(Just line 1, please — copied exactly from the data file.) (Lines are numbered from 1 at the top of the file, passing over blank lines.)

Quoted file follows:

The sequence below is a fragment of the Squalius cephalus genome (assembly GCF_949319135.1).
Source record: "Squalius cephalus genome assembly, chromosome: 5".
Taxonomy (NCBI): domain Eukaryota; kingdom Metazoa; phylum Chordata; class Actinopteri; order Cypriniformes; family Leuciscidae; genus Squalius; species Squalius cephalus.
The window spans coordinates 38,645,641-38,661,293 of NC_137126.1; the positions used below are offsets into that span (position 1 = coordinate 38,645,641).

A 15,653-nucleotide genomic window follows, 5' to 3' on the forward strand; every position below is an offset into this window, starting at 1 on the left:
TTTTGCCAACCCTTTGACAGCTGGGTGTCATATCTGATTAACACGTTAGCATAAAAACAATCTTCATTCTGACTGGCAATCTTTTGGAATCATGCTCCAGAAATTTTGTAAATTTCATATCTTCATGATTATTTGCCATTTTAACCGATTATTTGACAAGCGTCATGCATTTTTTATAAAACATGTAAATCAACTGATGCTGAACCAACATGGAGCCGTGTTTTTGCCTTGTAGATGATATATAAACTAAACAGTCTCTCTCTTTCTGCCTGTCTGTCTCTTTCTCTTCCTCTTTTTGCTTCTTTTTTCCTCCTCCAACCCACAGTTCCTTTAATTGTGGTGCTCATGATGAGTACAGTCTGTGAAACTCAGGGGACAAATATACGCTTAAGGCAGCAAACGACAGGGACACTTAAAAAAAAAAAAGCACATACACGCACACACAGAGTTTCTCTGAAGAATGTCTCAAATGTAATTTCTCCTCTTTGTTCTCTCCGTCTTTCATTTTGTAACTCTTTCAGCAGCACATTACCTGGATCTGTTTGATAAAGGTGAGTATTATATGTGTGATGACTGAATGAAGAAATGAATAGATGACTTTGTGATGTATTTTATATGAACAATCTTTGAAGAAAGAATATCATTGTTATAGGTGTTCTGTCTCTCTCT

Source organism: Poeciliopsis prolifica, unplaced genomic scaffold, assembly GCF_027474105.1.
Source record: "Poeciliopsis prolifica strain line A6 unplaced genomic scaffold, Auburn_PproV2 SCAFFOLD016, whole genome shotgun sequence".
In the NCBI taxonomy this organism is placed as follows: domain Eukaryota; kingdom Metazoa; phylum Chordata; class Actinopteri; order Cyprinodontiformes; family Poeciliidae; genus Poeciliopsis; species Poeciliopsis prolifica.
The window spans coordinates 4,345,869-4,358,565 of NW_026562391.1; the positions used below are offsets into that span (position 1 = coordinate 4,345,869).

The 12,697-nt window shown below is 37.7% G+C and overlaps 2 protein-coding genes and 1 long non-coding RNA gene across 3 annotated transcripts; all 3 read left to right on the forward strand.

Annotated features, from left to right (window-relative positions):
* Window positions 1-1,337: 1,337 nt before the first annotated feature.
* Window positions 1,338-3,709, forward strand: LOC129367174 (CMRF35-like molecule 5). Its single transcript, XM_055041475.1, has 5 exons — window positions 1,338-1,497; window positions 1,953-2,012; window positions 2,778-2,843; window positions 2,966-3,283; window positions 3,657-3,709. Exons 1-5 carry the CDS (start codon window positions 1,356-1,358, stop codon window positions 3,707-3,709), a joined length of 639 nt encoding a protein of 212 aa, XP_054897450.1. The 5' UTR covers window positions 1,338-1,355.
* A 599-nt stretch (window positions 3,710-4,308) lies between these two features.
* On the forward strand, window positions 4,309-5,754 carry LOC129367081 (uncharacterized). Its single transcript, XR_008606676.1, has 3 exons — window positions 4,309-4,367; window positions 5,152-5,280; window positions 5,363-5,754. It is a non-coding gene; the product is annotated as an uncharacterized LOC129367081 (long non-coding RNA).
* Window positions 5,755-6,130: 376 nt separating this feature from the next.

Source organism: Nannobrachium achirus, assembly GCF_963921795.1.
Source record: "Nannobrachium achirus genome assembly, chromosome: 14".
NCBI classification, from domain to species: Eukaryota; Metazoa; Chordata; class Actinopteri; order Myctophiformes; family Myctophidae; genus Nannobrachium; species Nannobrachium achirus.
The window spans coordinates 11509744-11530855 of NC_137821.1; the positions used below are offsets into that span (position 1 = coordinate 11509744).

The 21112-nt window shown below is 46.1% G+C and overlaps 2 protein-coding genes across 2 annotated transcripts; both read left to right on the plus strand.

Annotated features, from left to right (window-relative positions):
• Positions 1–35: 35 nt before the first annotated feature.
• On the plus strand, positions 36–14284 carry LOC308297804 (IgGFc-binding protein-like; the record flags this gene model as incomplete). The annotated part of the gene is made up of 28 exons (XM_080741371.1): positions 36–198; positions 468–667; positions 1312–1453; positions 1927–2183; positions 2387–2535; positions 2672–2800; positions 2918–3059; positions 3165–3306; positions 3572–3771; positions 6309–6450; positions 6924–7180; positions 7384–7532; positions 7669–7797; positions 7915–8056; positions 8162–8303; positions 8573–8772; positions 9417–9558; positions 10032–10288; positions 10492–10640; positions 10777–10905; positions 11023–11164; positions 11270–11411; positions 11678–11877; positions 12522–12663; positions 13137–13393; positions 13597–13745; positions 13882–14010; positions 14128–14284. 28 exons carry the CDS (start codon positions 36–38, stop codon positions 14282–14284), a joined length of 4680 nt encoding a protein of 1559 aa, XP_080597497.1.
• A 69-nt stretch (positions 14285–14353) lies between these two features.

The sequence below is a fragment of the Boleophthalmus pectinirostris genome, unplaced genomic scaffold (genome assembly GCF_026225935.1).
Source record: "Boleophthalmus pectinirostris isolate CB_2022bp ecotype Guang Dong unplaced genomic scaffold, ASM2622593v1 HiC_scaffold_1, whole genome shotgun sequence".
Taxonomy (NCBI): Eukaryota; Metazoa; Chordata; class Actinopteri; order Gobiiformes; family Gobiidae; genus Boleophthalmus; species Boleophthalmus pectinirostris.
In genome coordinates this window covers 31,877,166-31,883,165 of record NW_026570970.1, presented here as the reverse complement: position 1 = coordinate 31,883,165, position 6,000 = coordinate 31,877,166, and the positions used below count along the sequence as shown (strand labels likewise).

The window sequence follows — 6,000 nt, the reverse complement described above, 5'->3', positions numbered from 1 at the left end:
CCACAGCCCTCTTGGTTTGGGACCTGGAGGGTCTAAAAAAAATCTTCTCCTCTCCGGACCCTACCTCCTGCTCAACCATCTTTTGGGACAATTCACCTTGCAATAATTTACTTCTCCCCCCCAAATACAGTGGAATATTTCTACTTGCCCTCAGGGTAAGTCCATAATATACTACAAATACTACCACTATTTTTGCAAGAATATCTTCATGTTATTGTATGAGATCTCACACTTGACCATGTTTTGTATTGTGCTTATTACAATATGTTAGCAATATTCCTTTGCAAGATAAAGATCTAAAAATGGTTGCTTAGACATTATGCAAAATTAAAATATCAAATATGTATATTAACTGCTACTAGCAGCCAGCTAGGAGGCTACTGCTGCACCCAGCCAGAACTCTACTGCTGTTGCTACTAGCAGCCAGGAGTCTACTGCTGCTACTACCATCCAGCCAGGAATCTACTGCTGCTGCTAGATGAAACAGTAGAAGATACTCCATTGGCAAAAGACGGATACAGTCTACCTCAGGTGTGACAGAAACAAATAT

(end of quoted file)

The sequence below is a fragment of the Squalius cephalus genome (assembly GCF_949319135.1).